blindman
    www.chess.com: "sqlblindman"
    www.LobsterShot.blogspot.com

  10. #10
    Join Date
    Mar 2008
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    it is not a substitute for good relational design.

    To be clear my tables have really different purpose and structure, I am not considering schema as a substitute for good relational design but rather I am considering them as a substitute for the PREFIX_ that we often see in table naming... i.e. hr.Payrolls would be used instead of dbo.HR_Payrolls.

    however like mentioned earlier in some case by removing the prefix_ you end up with 2 tables with the same name...

  11. #11
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    those aren't prefixes, those are owners
    rudy.ca | @rudydotca
    Buy my SitePoint book: Simply SQL

  12. #12
    Join Date
    Mar 2008
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    1

    Wink Yes !!!

    In my opinion you're correct doing that...
    Don't matter if it's owners...

    Let's think about performance !!!
    What is faster, search registries in a table with 100 lines or in a table with 1000000 ???

    Another point is, think about OO, what is easier to do, change in your class the place that you need to look, or have a user that corresponds to your object ?? He can also use a user for each class !

    You must do it...

    But keep in mind...
    To pay attention to the table that you're working during maintenance...
    To give right permission to each table, sp, etc....
    When calling a table use the full name [owner].[table_name]

    Good Luck..
    Last edited by zopostyle; 03-15-08 at 16:55.

  13. #13
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    Those designate schemas/owners, which have implications beyond a simple naming convention. Different schemas need different security plans, for instance.
    If you want to categorize your tables by name, just use an underscore.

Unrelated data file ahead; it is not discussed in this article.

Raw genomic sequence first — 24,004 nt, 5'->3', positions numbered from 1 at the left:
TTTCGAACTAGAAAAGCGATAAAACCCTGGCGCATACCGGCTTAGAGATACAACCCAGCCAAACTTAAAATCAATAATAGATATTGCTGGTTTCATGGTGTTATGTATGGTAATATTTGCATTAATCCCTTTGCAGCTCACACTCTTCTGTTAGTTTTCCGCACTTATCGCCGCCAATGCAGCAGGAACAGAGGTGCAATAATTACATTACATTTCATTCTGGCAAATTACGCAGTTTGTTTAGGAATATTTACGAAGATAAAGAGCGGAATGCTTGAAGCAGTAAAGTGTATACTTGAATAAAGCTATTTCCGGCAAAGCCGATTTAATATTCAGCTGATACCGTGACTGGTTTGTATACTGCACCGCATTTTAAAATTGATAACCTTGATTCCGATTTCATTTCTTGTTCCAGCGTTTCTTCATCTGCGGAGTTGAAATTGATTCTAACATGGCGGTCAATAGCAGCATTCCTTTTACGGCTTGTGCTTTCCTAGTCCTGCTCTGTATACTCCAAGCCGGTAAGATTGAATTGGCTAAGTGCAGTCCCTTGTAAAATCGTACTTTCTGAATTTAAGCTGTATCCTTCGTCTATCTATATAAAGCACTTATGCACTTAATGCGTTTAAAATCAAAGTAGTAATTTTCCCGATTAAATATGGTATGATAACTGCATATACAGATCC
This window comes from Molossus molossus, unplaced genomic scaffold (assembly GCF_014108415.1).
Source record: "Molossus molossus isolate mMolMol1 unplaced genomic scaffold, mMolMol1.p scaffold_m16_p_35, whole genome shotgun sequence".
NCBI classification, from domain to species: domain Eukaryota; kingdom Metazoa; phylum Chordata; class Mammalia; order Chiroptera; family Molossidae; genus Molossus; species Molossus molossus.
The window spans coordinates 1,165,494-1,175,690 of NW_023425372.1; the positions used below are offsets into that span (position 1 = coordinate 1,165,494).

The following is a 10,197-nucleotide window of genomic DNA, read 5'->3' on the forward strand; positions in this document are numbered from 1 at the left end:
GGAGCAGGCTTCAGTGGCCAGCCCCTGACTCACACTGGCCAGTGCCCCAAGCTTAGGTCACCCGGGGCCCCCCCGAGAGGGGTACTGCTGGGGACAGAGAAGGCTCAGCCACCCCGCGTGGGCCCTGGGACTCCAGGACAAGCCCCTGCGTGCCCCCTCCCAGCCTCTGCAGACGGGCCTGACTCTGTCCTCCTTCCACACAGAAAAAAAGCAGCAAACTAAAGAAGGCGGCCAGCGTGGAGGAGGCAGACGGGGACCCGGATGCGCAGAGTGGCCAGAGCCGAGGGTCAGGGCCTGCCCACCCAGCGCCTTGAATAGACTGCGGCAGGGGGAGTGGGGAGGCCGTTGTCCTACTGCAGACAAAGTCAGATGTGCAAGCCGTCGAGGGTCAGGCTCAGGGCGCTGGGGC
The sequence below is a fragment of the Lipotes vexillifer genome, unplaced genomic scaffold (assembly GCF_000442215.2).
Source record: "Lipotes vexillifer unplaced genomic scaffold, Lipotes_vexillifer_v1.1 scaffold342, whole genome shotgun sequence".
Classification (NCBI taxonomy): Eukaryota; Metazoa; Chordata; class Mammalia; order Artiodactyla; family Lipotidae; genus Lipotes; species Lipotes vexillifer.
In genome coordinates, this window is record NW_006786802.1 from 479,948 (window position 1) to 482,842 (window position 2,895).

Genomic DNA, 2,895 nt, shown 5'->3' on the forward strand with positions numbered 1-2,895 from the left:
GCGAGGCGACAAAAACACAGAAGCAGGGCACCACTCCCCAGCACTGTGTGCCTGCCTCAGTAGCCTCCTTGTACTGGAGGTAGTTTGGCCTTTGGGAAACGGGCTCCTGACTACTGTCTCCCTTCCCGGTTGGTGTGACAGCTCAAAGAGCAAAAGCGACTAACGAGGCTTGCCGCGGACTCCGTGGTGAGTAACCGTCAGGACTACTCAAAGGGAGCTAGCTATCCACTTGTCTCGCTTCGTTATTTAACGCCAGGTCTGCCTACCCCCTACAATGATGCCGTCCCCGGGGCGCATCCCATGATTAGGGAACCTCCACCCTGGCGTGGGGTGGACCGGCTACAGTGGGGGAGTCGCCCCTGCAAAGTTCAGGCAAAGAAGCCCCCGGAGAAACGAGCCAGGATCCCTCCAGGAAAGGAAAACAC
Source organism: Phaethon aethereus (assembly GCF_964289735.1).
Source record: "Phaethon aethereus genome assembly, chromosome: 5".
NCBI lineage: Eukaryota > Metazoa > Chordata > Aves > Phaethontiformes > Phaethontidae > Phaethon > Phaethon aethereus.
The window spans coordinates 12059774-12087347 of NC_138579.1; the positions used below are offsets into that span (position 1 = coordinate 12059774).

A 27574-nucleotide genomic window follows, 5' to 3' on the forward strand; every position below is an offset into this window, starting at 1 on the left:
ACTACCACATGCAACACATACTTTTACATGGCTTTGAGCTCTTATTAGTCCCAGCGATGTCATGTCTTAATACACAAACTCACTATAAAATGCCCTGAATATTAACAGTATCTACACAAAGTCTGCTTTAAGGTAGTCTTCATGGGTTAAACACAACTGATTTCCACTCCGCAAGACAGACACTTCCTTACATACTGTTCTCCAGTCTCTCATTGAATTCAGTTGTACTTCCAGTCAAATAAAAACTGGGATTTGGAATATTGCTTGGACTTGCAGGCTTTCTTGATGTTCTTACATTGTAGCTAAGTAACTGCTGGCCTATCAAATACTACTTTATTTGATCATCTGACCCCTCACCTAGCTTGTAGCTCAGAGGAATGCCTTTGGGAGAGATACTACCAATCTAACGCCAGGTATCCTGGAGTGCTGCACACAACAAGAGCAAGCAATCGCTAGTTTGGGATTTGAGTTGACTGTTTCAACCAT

If you want to look like an idiot to the next dba that sees your database, use different schemas.
    If it's not practically useful, then it's practically useless.

    blindman
    www.chess.com: "sqlblindman"
    www.LobsterShot.blogspot.com

  14. #14
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    Actually this makes the schemas behave somewhat like an Oracle tablespace. If you decide to do this, I'd recomment a separate file for objects of each schema, which will increase the similarity.

    There are both costs and benefits of what you are proposing. First and foremost, many applications don't support two part naming well, and this could be a serious problem for you in the future. The benefits come in the form of a more OOP-like environment, which implies a higher probability of code re-use. You'll have to examine the costs and the benefits of using this feature to determine what is the correct answer for your situation.

    -PatP

  15. #15
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    Quote Originally Posted by Pat Phelan
    Actually this makes the schemas behave somewhat like an Oracle tablespace.
    Actually, Oracle's tablespaces are more like MSSQL's Filegroups. They both have distinct sets of files, and objects can be put in them, in order to separate I/O operations.

    The two concept of Schemas (Schemae?) are now much more alike in SQL 2005 and Oracle. SQL 2000 still has the concept of an object owner, but that is dissolving in SQL 2005.